Horses and Hydroponics

Background

Alan Quinn is a partner at QBM, a land and property business, working in partnership with John Smith of Scotplan to look for innovative ideas to create employment in rural communities by utilising greenbelt land and buildings to support recreational interests, such as equine sports. 

 

Challenge

Through his property development work, and in partnership with his planning consultant colleague, John Smith, Alan had been asked to advise on finding land on which to keep horses as the need currently outstrips availability. Typically, 1-1.5 acres of grass field is needed per horse for feed whereas only about 1/10th of this is required for exercise. Together, they identified the opportunity to acquire and use poorer land along with a DIY hydroponic system for horse owners to grow this grass indoors, providing feed for horses and other farm animals. This could be a particular advantage for horse owners in the periphery of urban areas where good grazing land is in short supply.

As the hydroponic system has not been used for this particular purpose before in Scotland, tests would need to be carried out to see if it would be viable in the Scottish climate and market.

Alan and John approached Interface looking for academic expertise to carry out research that would assist in providing supporting evidence for planning authorities, offering key credentials to gain approval for different types of planning. There is an interest in bringing derelict land back into use and hydroponics could help achieve this.

 

Solution

Interface introduced Alan and John to Dr David Lawson, from the Crop and Soil Systems Department at SRUC (Scotland’s Rural College).

Funded by a Scottish Funding Council Innovation Voucher, a report was commissioned to cover the environmental, financial, and practical elements involved in growing hydroponic grass in Scotland and the wider UK to support the desire of horse owners to grow high quality feed at an affordable and sustainable level.  This system would help and encourage the use of poorer quality land to support horses and other animals, potentially opening up opportunities for an increase in horse ownership. 

The research addressed a number of areas such as:

  • The Scottish climate; understanding typical and range of conditions where the hydroponic system is viable
  • Appropriate types of suitable grass that can be grown in a hydroponic environment
  • Market demand for small stables or homes for horses
  • Overall costs involved in developing a new system to produce enough feed from seed
  • Financial viability compared to other available feeds

 

Benefits:

If the research was successful and demonstrated the viability of growing hydroponic grasses for horse feed, then it would encourage more horse ownership and participation in equine sports (particularly in or near urban areas), as well as encouraging development on low quality land to build and run hydroponic barns. Both these factors would create more jobs and a new market for growing hydroponics in Scotland and beyond.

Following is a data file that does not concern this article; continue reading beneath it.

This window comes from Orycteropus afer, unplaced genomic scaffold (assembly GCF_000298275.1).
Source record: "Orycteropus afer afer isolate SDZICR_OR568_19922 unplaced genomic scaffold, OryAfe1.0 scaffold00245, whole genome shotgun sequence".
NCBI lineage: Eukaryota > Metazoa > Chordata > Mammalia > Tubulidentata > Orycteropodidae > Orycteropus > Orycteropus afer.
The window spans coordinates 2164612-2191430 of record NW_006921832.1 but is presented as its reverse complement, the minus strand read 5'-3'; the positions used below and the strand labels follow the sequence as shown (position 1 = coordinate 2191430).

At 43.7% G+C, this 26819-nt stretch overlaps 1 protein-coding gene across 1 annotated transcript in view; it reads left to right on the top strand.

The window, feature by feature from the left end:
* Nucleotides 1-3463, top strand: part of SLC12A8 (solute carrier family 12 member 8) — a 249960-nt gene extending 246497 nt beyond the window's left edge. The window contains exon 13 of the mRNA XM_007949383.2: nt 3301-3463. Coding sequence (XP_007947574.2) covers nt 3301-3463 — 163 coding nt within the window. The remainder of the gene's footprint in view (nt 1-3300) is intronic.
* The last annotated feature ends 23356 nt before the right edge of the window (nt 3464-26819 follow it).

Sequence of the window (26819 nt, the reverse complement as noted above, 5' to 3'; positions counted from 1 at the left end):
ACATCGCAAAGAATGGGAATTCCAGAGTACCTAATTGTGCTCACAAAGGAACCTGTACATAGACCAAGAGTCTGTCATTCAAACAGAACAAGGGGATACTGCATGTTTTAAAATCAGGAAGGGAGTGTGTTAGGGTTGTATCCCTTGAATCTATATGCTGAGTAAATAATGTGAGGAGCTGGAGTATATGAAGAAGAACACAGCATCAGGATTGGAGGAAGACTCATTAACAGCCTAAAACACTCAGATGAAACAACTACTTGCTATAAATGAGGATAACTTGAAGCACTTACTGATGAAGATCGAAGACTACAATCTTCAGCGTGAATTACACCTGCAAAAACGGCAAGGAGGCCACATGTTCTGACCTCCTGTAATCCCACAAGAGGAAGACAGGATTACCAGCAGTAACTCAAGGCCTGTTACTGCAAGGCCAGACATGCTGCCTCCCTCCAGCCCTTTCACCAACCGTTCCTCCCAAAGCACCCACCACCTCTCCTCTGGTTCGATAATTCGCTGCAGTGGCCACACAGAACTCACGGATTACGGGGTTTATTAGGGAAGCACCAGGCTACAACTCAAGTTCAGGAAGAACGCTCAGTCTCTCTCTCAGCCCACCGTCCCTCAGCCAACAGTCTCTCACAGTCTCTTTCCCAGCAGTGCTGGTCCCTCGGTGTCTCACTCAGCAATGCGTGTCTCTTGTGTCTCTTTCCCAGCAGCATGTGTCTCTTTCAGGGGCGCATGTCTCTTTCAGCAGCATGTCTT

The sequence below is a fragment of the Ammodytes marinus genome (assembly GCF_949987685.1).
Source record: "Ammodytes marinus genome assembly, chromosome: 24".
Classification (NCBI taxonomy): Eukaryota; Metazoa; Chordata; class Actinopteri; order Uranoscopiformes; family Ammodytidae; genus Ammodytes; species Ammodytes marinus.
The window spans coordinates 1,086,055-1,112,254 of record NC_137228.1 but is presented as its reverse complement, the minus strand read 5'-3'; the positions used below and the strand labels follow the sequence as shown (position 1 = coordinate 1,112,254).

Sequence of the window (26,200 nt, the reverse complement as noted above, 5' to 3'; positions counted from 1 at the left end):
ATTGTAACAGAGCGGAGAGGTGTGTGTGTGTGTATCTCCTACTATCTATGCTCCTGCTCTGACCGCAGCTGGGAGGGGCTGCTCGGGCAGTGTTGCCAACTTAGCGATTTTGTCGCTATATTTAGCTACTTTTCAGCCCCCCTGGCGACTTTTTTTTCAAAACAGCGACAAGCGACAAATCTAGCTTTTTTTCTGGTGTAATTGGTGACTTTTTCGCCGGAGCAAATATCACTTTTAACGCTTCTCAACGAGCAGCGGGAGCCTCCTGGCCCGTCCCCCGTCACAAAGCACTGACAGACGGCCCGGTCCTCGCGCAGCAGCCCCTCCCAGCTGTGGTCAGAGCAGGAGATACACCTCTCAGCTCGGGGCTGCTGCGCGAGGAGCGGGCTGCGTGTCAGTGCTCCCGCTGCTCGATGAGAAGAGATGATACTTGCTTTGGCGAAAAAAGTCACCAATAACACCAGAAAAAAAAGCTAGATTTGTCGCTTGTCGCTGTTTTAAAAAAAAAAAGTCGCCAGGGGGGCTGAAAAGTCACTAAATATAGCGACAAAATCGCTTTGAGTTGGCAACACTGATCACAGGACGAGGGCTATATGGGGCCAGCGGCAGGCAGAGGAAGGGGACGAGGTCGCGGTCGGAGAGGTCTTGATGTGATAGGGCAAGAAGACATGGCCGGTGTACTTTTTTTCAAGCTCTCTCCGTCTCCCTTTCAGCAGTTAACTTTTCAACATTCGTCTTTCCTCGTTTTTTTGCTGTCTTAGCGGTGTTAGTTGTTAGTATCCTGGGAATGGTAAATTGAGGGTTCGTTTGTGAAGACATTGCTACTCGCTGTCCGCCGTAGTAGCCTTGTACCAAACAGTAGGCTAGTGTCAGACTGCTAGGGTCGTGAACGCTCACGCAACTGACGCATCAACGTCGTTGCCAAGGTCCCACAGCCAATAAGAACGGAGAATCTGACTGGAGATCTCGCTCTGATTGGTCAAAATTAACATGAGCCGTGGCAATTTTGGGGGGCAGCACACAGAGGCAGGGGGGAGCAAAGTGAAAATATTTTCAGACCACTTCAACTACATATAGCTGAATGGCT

The company, QBM, would take all the required elements of creating a hydroponic system (grass types, suppliers, growing process, best practice, etc), including sourcing land and helping potential customers with the planning process, to create hundreds of local hydroponic growers throughout the country.

SRUC would gain insight into the technicalities and financial considerations of such hydroponic systems. It is probable that such knowledge would be transferable to other sites and situations where the intensive production of fodder grasses could be of interest.

 

Results

The concept of hydroponically grown forage was of significant interest for small land holdings, but the research undertaken by SRUC indicated that the electricity costs for lighting were prohibitive for a financially viable system.

While the results were disappointing to the businesses, undertaking this collaborative project with SRUC at an early stage of their venture prevented them from wasting both time and money in reaching the same conclusion at a later date.

They are now looking at an alternative viable option.

 

QBM was delighted with the support from David Lawson of the Scottish Rural College and co-operation from Interface to engage in this innovative assessment. 

The principle and capability of growing hydroponic crops is well established elsewhere in the world and QBM wanted to establish the commercial viability of growing low cost, high quality hydroponic feed in Scotland for the equine market. Unfortunately, at this time, the costs remain high but future enhancements in LED low cost lighting may allow horse owners the option of growing their own high-quality feed on-site.  Alan Quinn, QBM

We found the Scottish Funding Council's Innovation Voucher programme very straightforward for carrying out an early stage study into a novel concept. The programme provides an extremely useful means of getting initial ideas off the ground.

It was a pleasure working with Alan and John of QBM and hopefully there may be some further opportunities to collaborate in the future. David Lawson, SRUC